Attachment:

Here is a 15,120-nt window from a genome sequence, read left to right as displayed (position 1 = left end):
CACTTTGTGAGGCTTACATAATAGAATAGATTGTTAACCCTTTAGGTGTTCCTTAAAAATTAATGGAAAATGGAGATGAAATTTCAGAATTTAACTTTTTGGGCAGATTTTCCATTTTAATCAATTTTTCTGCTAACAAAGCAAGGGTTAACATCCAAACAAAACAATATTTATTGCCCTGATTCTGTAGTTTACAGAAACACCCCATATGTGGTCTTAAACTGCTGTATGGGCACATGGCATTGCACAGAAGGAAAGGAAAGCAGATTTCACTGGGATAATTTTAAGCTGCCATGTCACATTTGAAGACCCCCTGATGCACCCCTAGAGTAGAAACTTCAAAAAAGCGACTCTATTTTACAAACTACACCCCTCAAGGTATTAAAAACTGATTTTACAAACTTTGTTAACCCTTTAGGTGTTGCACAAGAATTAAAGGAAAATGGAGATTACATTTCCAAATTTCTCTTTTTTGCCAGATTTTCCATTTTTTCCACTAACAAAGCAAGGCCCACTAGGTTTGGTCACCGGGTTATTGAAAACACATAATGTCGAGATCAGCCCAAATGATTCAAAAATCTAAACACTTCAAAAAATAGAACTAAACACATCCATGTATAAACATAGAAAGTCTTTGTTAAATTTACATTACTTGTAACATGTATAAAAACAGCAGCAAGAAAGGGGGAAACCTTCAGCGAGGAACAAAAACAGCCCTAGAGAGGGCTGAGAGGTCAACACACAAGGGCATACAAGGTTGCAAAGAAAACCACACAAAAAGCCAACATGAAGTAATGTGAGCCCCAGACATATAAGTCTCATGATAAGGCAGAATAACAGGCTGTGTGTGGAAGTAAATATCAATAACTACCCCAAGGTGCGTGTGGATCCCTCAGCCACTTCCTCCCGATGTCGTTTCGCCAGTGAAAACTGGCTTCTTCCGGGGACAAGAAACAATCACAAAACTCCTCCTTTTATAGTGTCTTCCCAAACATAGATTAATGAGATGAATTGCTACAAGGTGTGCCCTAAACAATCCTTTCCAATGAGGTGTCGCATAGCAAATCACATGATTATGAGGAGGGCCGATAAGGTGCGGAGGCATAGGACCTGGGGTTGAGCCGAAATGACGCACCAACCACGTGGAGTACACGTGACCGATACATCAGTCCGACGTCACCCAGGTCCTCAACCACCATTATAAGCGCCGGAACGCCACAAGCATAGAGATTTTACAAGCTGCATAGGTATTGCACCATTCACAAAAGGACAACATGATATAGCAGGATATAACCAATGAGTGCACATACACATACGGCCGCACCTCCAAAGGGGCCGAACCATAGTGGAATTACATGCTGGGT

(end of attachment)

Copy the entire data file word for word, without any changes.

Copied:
Here is a 15,120-nt window from a genome sequence, read left to right as displayed (position 1 = left end):
CACTTTGTGAGGCTTACATAATAGAATAGATTGTTAACCCTTTAGGTGTTCCTTAAAAATTAATGGAAAATGGAGATGAAATTTCAGAATTTAACTTTTTGGGCAGATTTTCCATTTTAATCAATTTTTCTGCTAACAAAGCAAGGGTTAACATCCAAACAAAACAATATTTATTGCCCTGATTCTGTAGTTTACAGAAACACCCCATATGTGGTCTTAAACTGCTGTATGGGCACATGGCATTGCACAGAAGGAAAGGAAAGCAGATTTCACTGGGATAATTTTAAGCTGCCATGTCACATTTGAAGACCCCCTGATGCACCCCTAGAGTAGAAACTTCAAAAAAGCGACTCTATTTTACAAACTACACCCCTCAAGGTATTAAAAACTGATTTTACAAACTTTGTTAACCCTTTAGGTGTTGCACAAGAATTAAAGGAAAATGGAGATTACATTTCCAAATTTCTCTTTTTTGCCAGATTTTCCATTTTTTCCACTAACAAAGCAAGGCCCACTAGGTTTGGTCACCGGGTTATTGAAAACACATAATGTCGAGATCAGCCCAAATGATTCAAAAATCTAAACACTTCAAAAAATAGAACTAAACACATCCATGTATAAACATAGAAAGTCTTTGTTAAATTTACATTACTTGTAACATGTATAAAAACAGCAGCAAGAAAGGGGGAAACCTTCAGCGAGGAACAAAAACAGCCCTAGAGAGGGCTGAGAGGTCAACACACAAGGGCATACAAGGTTGCAAAGAAAACCACACAAAAAGCCAACATGAAGTAATGTGAGCCCCAGACATATAAGTCTCATGATAAGGCAGAATAACAGGCTGTGTGTGGAAGTAAATATCAATAACTACCCCAAGGTGCGTGTGGATCCCTCAGCCACTTCCTCCCGATGTCGTTTCGCCAGTGAAAACTGGCTTCTTCCGGGGACAAGAAACAATCACAAAACTCCTCCTTTTATAGTGTCTTCCCAAACATAGATTAATGAGATGAATTGCTACAAGGTGTGCCCTAAACAATCCTTTCCAATGAGGTGTCGCATAGCAAATCACATGATTATGAGGAGGGCCGATAAGGTGCGGAGGCATAGGACCTGGGGTTGAGCCGAAATGACGCACCAACCACGTGGAGTACACGTGACCGATACATCAGTCCGACGTCACCCAGGTCCTCAACCACCATTATAAGCGCCGGAACGCCACAAGCATAGAGATTTTACAAGCTGCATAGGTATTGCACCATTCACAAAAGGACAACATGATATAGCAGGATATAACCAATGAGTGCACATACACATACGGCCGCACCTCCAAAGGGGCCGAACCATAGTGGAATTACATGCTGGGT